Enough is enough: No more guns and repeal SYG laws

Monday, May 26, 2014

Good morning:

This is Memorial Day.

Mass shootings have become commonplace and more guns will only beget more mass shootings and innocent deaths.

The time has come to stop the insanity.

The LA Times is reporting this morning:

The father of Isla Vista shooting victim Christopher Michaels-Martinez said he wants to meet with the father of his son’s killer to work toward preventing future tragedies.

“I lost my son. He lost his son. We have that in common,” Richard Martinez said. “We want, if possible, that the deaths of our son and his son should mean something.”

While we are at it, let’s get rid of our SYG laws that are nothing more than licenses to kill minorities and teenagers.

This darkness has got to give.

27 Responses to Enough is enough: No more guns and repeal SYG laws

  1. J4TMinATL says:

    Several issues citing stats:

    Since 2007, the CDC has spent less than $100,000 a year on gun focused issues. The measly amount is not used by the CDC for research; instead the money is used to provide a very rough estimate of people injured by guns. Congress with help from the NRA banned CDC from researching gun violence. As most are aware, the ATF has been prohibited since 1978 from compiling data on firearms sales. Firearm deaths have NOT been treated and researched as a public health matter like drunk driving is. Vehicle fatalities are down by 36 percent (20 yr period) because our cars and highways are safer as a result of research conducted by the National Highway Traffic Safety Administration. Groups like MADD, law enforcement, education contribute to low numbers.

    “Government resources committed to firearms related research amounted to about 0.0018% of the CDC’s 2013 budget. If firearm deaths constitute roughly 1.3 per cent of all national mortality, it could be argued that the CDC’s budget should have been 722 times larger.” When and if the proposed FY15 $10M is allotted to the CDC for research, questions like how many people are shot by police officers? What about adults who are shot serving in the military? How many of the injuries and/or deaths are crime related? How many are suicides? Which cities and counties of each state accurately report violent crime data to the FBI? The FBI does NOT track the total number of nonfatal gunshot wounds. The CDC’s WISQARS injury database only has limited data from 16 states. DOJ estimates.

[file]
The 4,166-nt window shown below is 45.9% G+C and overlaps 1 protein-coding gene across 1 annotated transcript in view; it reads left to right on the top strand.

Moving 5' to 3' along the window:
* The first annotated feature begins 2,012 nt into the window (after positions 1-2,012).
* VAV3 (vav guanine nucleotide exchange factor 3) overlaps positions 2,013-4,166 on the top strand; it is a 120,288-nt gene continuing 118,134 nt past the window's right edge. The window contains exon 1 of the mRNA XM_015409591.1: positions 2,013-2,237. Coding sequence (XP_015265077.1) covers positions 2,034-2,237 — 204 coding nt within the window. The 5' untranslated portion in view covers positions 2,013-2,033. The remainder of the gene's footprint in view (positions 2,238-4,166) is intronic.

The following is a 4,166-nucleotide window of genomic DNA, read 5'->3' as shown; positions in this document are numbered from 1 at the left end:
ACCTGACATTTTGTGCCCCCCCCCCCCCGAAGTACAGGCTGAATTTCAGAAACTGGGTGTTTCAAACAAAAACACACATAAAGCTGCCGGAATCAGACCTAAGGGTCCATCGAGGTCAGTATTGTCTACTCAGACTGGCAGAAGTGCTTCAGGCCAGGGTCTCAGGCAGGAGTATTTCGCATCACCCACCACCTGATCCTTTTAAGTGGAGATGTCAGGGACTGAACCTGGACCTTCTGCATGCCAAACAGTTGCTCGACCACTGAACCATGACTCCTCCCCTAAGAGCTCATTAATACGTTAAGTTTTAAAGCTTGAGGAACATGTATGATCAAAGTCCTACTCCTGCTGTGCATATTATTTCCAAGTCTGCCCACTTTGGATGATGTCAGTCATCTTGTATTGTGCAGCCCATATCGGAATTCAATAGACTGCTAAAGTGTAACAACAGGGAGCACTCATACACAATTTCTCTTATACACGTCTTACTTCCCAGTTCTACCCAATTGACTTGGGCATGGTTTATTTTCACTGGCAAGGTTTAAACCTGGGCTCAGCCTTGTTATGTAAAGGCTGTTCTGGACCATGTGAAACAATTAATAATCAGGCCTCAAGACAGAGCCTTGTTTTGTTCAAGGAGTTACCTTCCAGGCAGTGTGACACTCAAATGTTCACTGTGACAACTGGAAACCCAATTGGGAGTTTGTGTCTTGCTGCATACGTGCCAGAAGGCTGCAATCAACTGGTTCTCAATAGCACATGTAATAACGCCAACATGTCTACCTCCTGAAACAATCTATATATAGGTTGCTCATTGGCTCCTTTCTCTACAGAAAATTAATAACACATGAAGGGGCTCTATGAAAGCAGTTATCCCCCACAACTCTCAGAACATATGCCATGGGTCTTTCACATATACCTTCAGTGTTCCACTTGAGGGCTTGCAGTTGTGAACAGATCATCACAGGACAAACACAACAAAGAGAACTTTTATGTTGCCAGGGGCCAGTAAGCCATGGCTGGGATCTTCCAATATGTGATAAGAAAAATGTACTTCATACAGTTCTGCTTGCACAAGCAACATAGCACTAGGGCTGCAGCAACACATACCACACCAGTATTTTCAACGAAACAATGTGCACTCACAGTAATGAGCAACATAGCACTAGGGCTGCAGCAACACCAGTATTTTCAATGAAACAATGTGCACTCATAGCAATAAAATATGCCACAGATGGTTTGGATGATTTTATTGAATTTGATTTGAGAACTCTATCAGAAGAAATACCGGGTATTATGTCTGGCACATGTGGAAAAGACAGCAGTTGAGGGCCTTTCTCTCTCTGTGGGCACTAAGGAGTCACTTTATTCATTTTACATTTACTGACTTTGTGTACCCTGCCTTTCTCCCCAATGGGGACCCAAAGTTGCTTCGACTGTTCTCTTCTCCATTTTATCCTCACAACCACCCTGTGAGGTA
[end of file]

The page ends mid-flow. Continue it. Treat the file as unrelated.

Regarding the impaired driving statistic, it is misleading as this number accounts for all alcohol impaired deaths (drivers and passengers). More than 1.4 M drivers were arrested for driving under the influence of alcohol or narcotics. And MADD has never stopped working to lower BAC. Drugs other than alcohol (e.g., marijuana and cocaine) are involved in about 18% of motor vehicle driver deaths. Key word- driver. Number of drivers in the U.S. and how often people drive far outweighs the numbers of gun ownership. In 2010, the population was more than 308 million people.

    Changes in economics, demographics, population and health will all have an effect. For example, one would guess that the better the economy is the less suicides we see. I hope one day that we will all know how many people are shot in the U.S each year. We’re nowhere close to knowing.

  2. MKX says:

    For example, my proposed law would have made Zimmerman guilty due to the fact that he got out of his car with his gun. If he was scared, he had every right to stay in that car with his gun and wait on law enforcement.

    A gun is for self protection, not a license to feel free to intimidate others by your actions or words.

    Dunne, Zimmerman and the theatre shooter all felt they had a right to confront others based on having a hidden fire arm. Second Amendment rights should not be promoted such that they infringe the First Amendment rights of others.

  3. MKX says:

    The right to bear arms is distinct from being accountable for one’s actions.

    If you are “so scared” that you need to have a gun to go to a supermarket, fine, that is a right.

    That said, because you are carrying lethal force, you should be required to do everything possible to avoid a confrontation. And laws mandating such actions do not violate the Second Amendment.

    Instead, we have stand your ground laws that are a license to confront others knowing that you have a trump card hidden from sight of the “confronted”.

    I advocate that carrying a hidden gun mandates that one be required, by law, to do everything possible to not start a confrontation.

    And that does not violate the right to bear arms.

  4. kllypyn says:

    Video games had nothing to do with it. They will only repeal those stand your ground laws when gang members start using them to get away with murder.

  5. ed nelson says:

    Don’t forget to include knives there… ! Three were stabbed, so they say.

    That guy didn’t seem like a madman in the vid, but a sociopath, pretty much. That is the believable part, making movies FC’s Sakes!

    • The choice to do a mass shooting was done due to access to a gun. The choice to chase and shoot Trayvon in his own backyard was done with access to a gun instead of calling the police, the choice to meet Renisha McBride at gunpoint instead of calling the police was because of access to a gun, choice to trap and shoot teenagers instead of letting the police handle it was due to the assailant’s access to a gun, the choice to confront a drunk neighbor over loud music was made with a gun in hand, the choice to argue with Jordan Davis’s car group was due to access to a gun… get it.

      Having access to a gun changes peoples choices and I would never claim that is true with a knife.

  6. kenteoth says: